Eating Healthier Almost Plugged Her Toilet

digestion May 13, 2018
Kaitlyn was on a mission to eat healthier and lose weight. For good. She was tired of gaining and losing the same 50 pounds. It was time for her to make a permanent change. She hired me to coach her through the challenging times. Kaitlyn knew what she needed to do, she just needed that extra push to keep her on track.
For a few weeks, things were going well for Kaitlyn. She was seeing results. A few pounds had dropped off the scale. Her energy was already on the rise. And then it happened. One day, Kaitlyn could barely get off the toilet. She thought it was just an off day. Then it happened again the next day. And the next. Finally, Kaitlyn clued in that the reason she had to “go” so much was because of all the vegetables she recently started eating.
Here’s the thing about veggies. Yes, they are good for you. They are jam-packed with fiber. Which makes you, um… “go.” Lots. I’m a huge advocate to eat about half of your plate as vegetables at every meal. That doesn’t mean that you should jump in with both feet and start eating that way tomorrow.
Veggies can be hard to digest. Especially raw ones. Plus think of all the millions of bacteria in your gut that are used to feasting on other foods. When you make a sudden change to your diet they freak out. They let you know they are mad that you took away their usual fair. Their retaliation comes in the form of gas, bloating or diarrhea. Often at the most unpleasant of times. This is NORMAL after a sudden change in diet. You’ve been running on diesel for years then you switch to premium gas and your body doesn’t know what to do.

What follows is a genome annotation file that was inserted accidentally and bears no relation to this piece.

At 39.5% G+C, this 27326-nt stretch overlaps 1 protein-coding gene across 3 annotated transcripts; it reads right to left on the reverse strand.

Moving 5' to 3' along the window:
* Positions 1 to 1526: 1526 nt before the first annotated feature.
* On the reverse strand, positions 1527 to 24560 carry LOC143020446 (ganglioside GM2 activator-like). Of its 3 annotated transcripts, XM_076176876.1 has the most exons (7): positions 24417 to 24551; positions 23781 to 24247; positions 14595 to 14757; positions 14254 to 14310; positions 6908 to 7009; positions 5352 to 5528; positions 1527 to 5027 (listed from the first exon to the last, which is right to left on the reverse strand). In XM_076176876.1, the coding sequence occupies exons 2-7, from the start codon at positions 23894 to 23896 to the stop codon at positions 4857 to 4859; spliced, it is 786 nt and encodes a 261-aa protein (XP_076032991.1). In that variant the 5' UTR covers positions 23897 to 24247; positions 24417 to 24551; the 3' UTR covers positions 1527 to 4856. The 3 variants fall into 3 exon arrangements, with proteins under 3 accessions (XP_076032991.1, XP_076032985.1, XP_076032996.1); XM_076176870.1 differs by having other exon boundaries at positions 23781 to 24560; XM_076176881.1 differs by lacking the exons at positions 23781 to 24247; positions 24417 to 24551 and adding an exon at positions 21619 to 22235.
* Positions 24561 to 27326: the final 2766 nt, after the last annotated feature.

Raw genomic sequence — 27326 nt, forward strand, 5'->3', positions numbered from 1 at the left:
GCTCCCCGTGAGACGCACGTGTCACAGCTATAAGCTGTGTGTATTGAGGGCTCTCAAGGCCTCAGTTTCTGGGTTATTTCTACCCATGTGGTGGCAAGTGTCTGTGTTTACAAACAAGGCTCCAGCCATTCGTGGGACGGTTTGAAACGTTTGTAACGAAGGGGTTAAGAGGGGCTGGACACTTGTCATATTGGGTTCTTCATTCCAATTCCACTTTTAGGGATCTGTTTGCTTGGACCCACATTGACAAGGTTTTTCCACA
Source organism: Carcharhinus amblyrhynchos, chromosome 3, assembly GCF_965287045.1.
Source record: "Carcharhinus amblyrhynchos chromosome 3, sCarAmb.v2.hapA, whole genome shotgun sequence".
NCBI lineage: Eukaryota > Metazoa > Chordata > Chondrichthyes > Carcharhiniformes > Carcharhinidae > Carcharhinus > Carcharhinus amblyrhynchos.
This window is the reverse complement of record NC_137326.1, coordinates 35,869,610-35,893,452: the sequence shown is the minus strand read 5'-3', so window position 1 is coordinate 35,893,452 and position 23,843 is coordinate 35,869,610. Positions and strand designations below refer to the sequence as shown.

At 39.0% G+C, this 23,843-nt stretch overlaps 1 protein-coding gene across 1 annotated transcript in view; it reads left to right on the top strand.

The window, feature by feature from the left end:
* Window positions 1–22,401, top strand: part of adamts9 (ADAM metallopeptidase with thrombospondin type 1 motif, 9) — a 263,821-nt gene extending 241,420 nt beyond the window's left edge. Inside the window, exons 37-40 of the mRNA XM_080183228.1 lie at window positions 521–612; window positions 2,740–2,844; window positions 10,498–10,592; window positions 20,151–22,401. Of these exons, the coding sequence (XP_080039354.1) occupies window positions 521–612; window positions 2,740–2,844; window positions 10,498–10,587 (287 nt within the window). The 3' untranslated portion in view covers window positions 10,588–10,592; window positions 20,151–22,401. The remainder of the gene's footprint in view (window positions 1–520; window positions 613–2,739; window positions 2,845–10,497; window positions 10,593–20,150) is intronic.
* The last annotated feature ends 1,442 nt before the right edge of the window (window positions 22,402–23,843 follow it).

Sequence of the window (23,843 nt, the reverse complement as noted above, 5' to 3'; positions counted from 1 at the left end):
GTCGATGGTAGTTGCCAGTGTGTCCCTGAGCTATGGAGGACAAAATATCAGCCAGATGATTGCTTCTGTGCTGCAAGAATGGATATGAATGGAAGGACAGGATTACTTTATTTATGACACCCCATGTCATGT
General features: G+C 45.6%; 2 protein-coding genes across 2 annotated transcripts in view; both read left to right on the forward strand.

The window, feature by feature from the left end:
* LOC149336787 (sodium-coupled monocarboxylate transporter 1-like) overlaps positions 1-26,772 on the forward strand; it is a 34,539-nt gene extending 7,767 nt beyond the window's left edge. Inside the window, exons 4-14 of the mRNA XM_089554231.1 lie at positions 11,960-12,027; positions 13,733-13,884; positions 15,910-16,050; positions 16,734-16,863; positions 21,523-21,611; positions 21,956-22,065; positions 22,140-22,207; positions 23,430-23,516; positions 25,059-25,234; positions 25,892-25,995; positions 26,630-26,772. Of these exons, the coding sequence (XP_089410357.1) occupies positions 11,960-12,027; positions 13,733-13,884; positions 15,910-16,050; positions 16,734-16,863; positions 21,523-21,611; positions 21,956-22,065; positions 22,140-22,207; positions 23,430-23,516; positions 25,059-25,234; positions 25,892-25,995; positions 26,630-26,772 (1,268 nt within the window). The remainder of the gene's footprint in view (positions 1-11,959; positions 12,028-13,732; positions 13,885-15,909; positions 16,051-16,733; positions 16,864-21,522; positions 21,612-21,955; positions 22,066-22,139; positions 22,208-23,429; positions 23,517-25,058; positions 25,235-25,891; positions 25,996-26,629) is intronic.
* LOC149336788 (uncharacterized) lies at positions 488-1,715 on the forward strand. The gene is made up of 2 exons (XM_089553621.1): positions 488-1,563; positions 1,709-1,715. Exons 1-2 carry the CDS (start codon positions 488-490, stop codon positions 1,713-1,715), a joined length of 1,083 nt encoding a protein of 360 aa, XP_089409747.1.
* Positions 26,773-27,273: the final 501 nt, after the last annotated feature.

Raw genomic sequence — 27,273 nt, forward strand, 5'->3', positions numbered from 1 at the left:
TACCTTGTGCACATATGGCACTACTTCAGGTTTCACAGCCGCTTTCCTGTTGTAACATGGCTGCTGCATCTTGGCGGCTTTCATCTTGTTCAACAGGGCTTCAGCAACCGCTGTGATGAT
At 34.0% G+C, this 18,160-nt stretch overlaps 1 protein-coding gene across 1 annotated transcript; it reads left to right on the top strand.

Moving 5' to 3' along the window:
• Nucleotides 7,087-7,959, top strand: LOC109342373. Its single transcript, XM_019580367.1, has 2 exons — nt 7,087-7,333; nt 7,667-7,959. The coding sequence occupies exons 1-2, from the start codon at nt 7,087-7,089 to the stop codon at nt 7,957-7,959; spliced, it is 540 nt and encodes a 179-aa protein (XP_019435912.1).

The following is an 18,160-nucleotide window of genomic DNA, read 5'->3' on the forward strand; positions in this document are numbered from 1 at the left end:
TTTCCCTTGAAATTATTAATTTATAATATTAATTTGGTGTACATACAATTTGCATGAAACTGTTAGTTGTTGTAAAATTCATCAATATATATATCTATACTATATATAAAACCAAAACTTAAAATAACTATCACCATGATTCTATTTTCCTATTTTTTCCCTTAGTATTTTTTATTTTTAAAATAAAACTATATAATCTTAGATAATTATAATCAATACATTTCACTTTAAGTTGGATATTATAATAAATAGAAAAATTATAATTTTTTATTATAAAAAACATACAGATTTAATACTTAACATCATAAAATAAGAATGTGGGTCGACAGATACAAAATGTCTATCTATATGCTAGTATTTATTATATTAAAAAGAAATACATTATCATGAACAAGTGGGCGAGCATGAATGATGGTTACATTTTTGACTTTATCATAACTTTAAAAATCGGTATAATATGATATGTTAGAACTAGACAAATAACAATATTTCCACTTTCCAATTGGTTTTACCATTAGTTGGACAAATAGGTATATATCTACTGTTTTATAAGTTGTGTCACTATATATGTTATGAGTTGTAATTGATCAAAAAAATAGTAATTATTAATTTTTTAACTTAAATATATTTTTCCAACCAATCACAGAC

There’s a few things that helped Kaitlyn. She backed off of the veggies. She needed to ease her body into diet changes. As her old gut bacteria died off, new ones (that like veggies) started to replace them. A slower introduction of veggies produced fewer symptoms. Kaitlyn already had celiac disease and lots of IBS symptoms. Since gas and bloating were common for her, she started cooking all her veggies to make them more digestible. As she was able to tolerate them, she cut down on the cooking time. After a few months of this process, she was able to work her way up to eating half a plate of veggies at most meals. Best of all, she no longer had to plan her life around where the nearest bathroom was.
Does Kaitlyn’s story sound familiar? It’s much more common than you think. While a lifestyle change may be healthy, it may not be right for you. Or it may take you longer to adopt the habit so that it works with your body. Be patient with yourself. The pyramids weren’t built in a day. Your temple won’t be either.

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